Review: Bardo, False Chronicle of a Handful of Truths does not dig as deep as Alejandro González Iñárritu wants you to believe. The movie struggles to build enough connective tissue that conjures any real emotion.
Quickly after the title card of Alejandro González Iñárritu’s latest film Bardo, False Chronicle of a Handful of Truths is it clear what drove the acclaimed Mexican filmmaker and visionary to make such a sweeping and epic story about the artistic complex of an award-winning professional. After all, the director and writer of Birdman or (The Unexpected Virtue of Ignorance) and The Revenant received his fair share of awards recognition for pieces basking in ingenuity and complete originality.
But there’s clearly something that gets under the skin of Iñárritu about the way he is portrayed amongst the film bros and critics of the world. Perhaps that he isn’t mentioned amongst the greats of this generation nearly as much as he thinks he should be, or perhaps that he believes his films are misconstrued or misinterpreted by a larger audience waiting to bury him with each passing release. Needless to say, if it’s the ladder, he’s supplying his own shovels for the mob.
It’s not that Bardo is wholistically bad, because it certainly is not, but Iñárritu is presenting every one of his ideas at a breakneck pace without cooking it all the way through. A microwaved story of a journalist turned documentary filmmaker struggling with his own weight and power during a trip back to Mexico before receiving an international award, it is clear from the onset that “Bardo” is a statement on Iñárritu himself – how he interprets his own success and how he feels others do as well. But for this film critic (and I use critic in a very lighthearted way), it comes off as a filmmaker making a handful of excuses for himself.
The best possible scenario for a film like “Bardo” has been achieved before. Federico Fellini’s 8 ½ is often cited as one of the medium’s crowning achievements (#31 on Sight & Sound’s recent entry), and Terrence Malick’s best works often are some of the bests of their own particular decade. It’s easy to see where Alejandro González Iñárritu is drawing the inspiration for “Bardo,” but to be inspired is simply not enough to pull off your own surrealist deep dive into the complex mind of a troubled artist.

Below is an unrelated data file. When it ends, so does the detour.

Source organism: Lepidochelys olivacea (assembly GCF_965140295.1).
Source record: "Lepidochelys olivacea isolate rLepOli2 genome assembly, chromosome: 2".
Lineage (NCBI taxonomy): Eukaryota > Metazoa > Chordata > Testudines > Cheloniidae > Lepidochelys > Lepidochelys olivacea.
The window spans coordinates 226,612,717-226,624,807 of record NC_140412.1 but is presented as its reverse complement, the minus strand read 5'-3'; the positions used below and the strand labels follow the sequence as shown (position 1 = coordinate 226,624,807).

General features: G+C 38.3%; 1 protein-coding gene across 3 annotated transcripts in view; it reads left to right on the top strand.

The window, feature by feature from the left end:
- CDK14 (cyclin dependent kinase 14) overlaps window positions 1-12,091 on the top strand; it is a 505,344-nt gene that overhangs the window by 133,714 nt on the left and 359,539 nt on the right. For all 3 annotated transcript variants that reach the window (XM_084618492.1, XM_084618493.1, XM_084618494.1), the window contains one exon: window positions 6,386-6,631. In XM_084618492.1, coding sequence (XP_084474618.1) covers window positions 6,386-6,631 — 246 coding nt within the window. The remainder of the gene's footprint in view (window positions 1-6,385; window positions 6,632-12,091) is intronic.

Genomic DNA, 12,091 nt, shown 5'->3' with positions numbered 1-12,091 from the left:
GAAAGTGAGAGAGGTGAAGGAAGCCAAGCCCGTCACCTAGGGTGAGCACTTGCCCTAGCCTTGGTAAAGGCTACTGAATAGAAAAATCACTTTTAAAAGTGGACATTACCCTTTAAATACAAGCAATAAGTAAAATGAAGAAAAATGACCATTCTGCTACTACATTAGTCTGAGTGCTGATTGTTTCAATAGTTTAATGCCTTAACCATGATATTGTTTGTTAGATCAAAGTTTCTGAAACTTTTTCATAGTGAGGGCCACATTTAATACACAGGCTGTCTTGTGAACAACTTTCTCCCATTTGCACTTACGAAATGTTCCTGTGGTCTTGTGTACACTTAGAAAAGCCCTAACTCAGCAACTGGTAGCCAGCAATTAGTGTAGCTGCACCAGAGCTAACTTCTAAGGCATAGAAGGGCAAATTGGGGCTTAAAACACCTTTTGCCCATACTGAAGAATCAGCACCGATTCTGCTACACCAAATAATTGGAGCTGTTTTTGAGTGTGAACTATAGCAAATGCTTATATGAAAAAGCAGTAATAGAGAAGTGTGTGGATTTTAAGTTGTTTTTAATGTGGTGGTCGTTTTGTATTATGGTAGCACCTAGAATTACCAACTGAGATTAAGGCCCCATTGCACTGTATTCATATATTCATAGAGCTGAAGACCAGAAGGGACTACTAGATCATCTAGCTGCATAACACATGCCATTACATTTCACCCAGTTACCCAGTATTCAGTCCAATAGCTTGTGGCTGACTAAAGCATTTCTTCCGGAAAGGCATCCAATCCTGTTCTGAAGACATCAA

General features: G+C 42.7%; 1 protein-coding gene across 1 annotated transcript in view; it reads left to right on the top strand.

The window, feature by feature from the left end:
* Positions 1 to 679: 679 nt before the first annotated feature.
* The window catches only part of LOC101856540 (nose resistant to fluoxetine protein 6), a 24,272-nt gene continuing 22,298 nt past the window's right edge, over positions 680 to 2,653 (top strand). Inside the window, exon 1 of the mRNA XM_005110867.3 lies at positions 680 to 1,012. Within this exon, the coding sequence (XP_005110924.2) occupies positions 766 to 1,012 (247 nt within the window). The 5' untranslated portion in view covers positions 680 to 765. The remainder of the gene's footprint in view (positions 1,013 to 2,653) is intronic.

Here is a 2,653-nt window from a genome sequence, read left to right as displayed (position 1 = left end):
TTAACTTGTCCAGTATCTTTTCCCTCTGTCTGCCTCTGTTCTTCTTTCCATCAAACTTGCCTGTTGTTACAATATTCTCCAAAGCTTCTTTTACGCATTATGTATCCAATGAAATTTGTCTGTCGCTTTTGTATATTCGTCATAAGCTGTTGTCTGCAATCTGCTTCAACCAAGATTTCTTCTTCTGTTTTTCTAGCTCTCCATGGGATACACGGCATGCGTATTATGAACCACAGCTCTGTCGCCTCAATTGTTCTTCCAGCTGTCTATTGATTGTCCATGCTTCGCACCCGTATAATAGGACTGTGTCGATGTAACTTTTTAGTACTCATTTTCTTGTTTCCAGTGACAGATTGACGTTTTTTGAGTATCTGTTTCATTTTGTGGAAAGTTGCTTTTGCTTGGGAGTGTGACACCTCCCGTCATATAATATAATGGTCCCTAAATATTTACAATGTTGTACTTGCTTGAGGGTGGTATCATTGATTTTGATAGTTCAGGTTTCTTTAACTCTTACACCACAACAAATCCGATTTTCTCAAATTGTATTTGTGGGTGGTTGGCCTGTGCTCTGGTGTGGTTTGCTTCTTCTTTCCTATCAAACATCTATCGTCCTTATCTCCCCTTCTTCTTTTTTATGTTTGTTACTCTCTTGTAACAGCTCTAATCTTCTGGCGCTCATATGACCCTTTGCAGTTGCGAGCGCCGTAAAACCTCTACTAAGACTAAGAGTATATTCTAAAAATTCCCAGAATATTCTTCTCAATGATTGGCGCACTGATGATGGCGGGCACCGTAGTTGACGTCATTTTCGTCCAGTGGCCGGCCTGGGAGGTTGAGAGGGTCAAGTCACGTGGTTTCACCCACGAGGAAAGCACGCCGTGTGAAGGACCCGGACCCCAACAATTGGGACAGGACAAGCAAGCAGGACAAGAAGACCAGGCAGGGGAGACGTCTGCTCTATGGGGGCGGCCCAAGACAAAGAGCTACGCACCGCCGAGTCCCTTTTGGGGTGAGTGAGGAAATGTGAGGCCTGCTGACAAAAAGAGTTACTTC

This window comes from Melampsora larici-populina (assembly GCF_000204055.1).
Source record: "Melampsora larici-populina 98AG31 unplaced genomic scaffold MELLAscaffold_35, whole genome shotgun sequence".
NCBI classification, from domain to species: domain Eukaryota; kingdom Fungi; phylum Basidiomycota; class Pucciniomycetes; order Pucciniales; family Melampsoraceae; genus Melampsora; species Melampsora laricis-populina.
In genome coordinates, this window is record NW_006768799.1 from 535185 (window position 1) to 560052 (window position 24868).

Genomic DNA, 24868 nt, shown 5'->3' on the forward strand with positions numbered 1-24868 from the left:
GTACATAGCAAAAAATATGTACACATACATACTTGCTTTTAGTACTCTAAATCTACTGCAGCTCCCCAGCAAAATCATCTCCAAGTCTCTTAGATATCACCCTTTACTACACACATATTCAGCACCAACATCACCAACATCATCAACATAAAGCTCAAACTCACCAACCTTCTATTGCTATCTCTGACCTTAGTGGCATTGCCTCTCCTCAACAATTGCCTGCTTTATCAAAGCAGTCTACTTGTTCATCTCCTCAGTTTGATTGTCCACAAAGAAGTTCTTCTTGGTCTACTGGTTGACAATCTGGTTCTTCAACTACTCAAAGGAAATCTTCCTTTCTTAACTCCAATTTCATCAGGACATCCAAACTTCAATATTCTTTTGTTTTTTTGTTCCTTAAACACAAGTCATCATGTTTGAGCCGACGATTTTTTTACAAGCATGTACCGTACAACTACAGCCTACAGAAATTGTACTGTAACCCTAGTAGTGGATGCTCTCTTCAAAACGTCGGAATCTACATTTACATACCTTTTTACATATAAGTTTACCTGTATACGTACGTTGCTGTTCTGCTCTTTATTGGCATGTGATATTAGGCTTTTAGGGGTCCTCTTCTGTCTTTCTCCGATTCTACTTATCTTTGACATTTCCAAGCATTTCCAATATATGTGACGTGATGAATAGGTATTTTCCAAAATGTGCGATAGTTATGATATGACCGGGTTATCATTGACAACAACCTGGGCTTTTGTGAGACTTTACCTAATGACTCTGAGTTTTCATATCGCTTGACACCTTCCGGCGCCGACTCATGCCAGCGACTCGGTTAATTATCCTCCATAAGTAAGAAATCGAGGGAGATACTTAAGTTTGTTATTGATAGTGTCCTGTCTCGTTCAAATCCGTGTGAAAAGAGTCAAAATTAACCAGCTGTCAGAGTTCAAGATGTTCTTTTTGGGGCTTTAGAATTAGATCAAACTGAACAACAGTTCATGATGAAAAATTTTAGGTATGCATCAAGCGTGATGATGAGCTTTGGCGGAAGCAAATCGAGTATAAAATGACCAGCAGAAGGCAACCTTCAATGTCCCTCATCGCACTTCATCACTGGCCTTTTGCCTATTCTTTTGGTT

There’s a lot to commend about Iñárritu’s latest film outside of the story. Daniel Giménez Cacho stars as Silverio Gama, the prized writer getting ready to become the first Latin American to receive a specific prestigious award for journalism. Not only does “Bardo” ask Cacho to do quite a bit, Iñárritu essentially asks him to transform into a lookalike of himself. Cacho is quite a revelation in the film, pulling off one intensive and manipulative scene after another. In a film that struggles to tie each scene together in any meaningful way, Cacho is one of the few holdovers that work from beginning to end.
The other largely successful aspect of “Bardo” comes at the hands of esteemed cinematographer Darius Khondji (Se7en, Uncut Gems, The Lost City of Z). Every shot in Bardo is absolutely stunning, and that’s putting it mildly. There’s intense care and design with each moving scene, and the depth in each setting is truly astounding. Iñárritu has always delivered great visuals in his stories – it’s mostly what makes each of his films feel like events, and it is what still makes an otherwise incohesive tale feel structurally together.
But speaking of structure and story, “Bardo” falls way too short here to make any impact. The foundation is crumbling from the opening frame and Iñárritu stuffs this thing with too many ideas and concepts about his own personal journey, At times, it is sincere and beautiful, but at others, I couldn’t help but roll my eyes. Its surreal aspects don’t add up to much beyond a filmmaker trying his hardest to put you in his shoes and understand that it isn’t easy being him despite his success.
There’s a lack of narrative force in “Bardo” and it really holds me back from giving it a hearty recommendation. Alejandro González Iñárritu is going to turn away casual Netflix viewers with this one, and it seems like he’s turning away a majority of critics as well with its mixed word of mouth out of the Venice Film Festival. Iñárritu is generally a safe bet come awards season, but I struggle to find where ”Bardo” may compete at this year’s Academy Awards. Perhaps an International Feature nod is in the cards, but I venture to say that that would be because of the name attached to the film more than the film itself. Here’s to hoping Iñárritu’s next film isn’t about the artistic complex after being snubbed from awards.